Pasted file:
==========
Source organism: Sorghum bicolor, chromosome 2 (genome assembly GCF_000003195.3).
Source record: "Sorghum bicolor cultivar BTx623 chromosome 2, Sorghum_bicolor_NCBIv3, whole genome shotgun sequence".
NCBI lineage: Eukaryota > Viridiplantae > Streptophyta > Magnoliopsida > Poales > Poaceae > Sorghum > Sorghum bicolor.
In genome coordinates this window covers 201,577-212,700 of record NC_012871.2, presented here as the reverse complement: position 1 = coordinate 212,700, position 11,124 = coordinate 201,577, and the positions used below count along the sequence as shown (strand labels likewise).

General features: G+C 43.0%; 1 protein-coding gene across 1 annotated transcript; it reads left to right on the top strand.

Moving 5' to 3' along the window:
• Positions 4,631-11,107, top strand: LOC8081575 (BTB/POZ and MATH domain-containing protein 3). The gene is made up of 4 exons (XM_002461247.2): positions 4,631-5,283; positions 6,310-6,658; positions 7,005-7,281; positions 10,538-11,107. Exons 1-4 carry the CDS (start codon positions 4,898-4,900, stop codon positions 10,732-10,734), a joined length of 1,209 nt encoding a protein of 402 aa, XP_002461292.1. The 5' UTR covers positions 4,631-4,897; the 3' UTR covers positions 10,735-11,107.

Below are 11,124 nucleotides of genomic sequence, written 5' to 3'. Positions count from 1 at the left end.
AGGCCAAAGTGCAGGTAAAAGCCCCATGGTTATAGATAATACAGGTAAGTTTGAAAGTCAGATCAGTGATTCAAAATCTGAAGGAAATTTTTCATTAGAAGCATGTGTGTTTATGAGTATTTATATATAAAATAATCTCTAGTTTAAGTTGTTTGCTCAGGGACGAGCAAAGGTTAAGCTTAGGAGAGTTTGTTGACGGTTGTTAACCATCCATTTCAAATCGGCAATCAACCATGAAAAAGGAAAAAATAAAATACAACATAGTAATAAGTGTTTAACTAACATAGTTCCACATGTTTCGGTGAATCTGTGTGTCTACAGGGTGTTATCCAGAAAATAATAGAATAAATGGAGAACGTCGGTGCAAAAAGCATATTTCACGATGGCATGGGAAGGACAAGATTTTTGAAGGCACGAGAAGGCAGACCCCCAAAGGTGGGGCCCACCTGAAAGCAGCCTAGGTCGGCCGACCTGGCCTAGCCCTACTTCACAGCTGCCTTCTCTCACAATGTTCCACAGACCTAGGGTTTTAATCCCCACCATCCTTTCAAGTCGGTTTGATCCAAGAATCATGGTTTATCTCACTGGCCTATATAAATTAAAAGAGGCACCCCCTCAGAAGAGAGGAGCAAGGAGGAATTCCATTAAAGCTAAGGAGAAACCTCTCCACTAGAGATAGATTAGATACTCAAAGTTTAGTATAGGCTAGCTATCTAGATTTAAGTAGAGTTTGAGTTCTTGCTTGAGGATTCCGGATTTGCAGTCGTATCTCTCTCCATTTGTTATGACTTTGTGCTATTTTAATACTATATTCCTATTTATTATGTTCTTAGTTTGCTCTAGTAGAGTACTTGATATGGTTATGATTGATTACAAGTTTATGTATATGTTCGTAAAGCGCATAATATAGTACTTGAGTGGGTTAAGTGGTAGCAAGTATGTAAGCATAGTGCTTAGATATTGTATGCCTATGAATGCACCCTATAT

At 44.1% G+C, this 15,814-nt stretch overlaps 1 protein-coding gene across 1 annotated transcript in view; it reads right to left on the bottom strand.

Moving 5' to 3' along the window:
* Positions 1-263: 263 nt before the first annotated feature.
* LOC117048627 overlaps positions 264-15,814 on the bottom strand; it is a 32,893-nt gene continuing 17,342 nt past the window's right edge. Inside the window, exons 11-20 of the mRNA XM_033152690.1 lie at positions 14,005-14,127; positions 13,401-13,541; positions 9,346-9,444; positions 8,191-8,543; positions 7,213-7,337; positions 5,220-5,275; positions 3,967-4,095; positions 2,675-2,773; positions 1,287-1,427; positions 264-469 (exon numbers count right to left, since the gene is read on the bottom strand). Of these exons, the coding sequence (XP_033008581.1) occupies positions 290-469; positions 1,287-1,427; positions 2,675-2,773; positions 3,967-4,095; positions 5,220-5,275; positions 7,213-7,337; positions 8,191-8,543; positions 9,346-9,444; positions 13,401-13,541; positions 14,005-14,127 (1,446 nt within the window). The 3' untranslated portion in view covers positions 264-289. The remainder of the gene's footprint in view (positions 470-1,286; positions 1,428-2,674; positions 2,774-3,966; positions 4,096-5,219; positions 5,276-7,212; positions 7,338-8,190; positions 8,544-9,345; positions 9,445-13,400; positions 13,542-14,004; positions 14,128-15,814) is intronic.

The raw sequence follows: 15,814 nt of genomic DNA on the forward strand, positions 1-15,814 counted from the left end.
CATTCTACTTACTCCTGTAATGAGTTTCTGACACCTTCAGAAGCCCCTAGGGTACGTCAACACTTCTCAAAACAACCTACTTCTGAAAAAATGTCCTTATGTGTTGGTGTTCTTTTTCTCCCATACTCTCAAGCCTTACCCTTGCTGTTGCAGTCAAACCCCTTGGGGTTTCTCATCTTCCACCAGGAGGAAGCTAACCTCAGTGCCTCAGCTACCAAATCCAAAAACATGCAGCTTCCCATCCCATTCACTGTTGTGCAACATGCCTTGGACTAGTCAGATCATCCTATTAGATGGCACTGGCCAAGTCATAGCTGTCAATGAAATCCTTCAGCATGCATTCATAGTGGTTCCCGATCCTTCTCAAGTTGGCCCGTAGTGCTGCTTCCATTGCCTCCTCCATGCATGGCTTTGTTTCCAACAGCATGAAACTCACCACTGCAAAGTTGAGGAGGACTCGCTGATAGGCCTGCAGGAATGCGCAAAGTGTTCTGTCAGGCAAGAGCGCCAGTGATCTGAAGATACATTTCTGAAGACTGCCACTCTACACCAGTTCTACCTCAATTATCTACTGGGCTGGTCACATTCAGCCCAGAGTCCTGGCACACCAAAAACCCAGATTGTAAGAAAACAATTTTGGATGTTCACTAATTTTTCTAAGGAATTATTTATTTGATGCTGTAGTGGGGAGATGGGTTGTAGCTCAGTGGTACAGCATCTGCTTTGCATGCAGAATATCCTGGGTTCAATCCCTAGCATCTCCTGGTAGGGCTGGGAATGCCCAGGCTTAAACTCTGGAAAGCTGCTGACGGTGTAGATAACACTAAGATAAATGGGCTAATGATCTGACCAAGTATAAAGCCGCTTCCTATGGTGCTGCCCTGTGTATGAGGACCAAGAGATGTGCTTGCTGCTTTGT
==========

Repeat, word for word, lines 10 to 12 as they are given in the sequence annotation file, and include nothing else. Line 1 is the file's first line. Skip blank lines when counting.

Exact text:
At 44.1% G+C, this 15,814-nt stretch overlaps 1 protein-coding gene across 1 annotated transcript in view; it reads right to left on the bottom strand.

Moving 5' to 3' along the window:
* Positions 1-263: 263 nt before the first annotated feature.